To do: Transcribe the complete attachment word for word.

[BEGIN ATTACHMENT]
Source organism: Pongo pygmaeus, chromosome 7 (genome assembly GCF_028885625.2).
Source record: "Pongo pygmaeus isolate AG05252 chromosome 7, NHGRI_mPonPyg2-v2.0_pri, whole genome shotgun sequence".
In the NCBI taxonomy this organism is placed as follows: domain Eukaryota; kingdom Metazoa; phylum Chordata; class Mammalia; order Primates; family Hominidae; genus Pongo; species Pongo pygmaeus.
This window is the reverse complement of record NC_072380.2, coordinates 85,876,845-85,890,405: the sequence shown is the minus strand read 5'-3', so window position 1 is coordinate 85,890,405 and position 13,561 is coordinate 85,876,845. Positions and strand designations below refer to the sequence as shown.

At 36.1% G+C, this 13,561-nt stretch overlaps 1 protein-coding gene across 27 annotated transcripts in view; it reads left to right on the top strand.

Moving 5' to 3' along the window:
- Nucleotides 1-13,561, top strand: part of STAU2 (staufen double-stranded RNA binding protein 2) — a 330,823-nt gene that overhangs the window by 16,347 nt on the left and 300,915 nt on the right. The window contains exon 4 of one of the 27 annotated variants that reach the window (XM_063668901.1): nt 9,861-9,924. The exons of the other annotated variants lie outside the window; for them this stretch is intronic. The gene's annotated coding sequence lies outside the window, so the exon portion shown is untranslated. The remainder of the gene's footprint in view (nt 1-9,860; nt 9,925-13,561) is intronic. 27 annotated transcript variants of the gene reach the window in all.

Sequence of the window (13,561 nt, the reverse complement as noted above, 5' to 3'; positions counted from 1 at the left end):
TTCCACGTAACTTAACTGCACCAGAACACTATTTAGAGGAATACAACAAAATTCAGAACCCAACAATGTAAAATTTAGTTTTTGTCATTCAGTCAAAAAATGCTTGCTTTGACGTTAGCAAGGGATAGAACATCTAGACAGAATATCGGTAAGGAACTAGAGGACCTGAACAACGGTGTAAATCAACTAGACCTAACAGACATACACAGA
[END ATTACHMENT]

Source organism: Pongo pygmaeus, chromosome 7 (genome assembly GCF_028885625.2).
Source record: "Pongo pygmaeus isolate AG05252 chromosome 7, NHGRI_mPonPyg2-v2.0_pri, whole genome shotgun sequence".
In the NCBI taxonomy this organism is placed as follows: domain Eukaryota; kingdom Metazoa; phylum Chordata; class Mammalia; order Primates; family Hominidae; genus Pongo; species Pongo pygmaeus.
This window is the reverse complement of record NC_072380.2, coordinates 85,876,845-85,890,405: the sequence shown is the minus strand read 5'-3', so window position 1 is coordinate 85,890,405 and position 13,561 is coordinate 85,876,845. Positions and strand designations below refer to the sequence as shown.

At 36.1% G+C, this 13,561-nt stretch overlaps 1 protein-coding gene across 27 annotated transcripts in view; it reads left to right on the top strand.

Moving 5' to 3' along the window:
- Nucleotides 1-13,561, top strand: part of STAU2 (staufen double-stranded RNA binding protein 2) — a 330,823-nt gene that overhangs the window by 16,347 nt on the left and 300,915 nt on the right. The window contains exon 4 of one of the 27 annotated variants that reach the window (XM_063668901.1): nt 9,861-9,924. The exons of the other annotated variants lie outside the window; for them this stretch is intronic. The gene's annotated coding sequence lies outside the window, so the exon portion shown is untranslated. The remainder of the gene's footprint in view (nt 1-9,860; nt 9,925-13,561) is intronic. 27 annotated transcript variants of the gene reach the window in all.

Sequence of the window (13,561 nt, the reverse complement as noted above, 5' to 3'; positions counted from 1 at the left end):
TTCCACGTAACTTAACTGCACCAGAACACTATTTAGAGGAATACAACAAAATTCAGAACCCAACAATGTAAAATTTAGTTTTTGTCATTCAGTCAAAAAATGCTTGCTTTGACGTTAGCAAGGGATAGAACATCTAGACAGAATATCGGTAAGGAACTAGAGGACCTGAACAACGGTGTAAATCAACTAGACCTAACAGACATACACAGA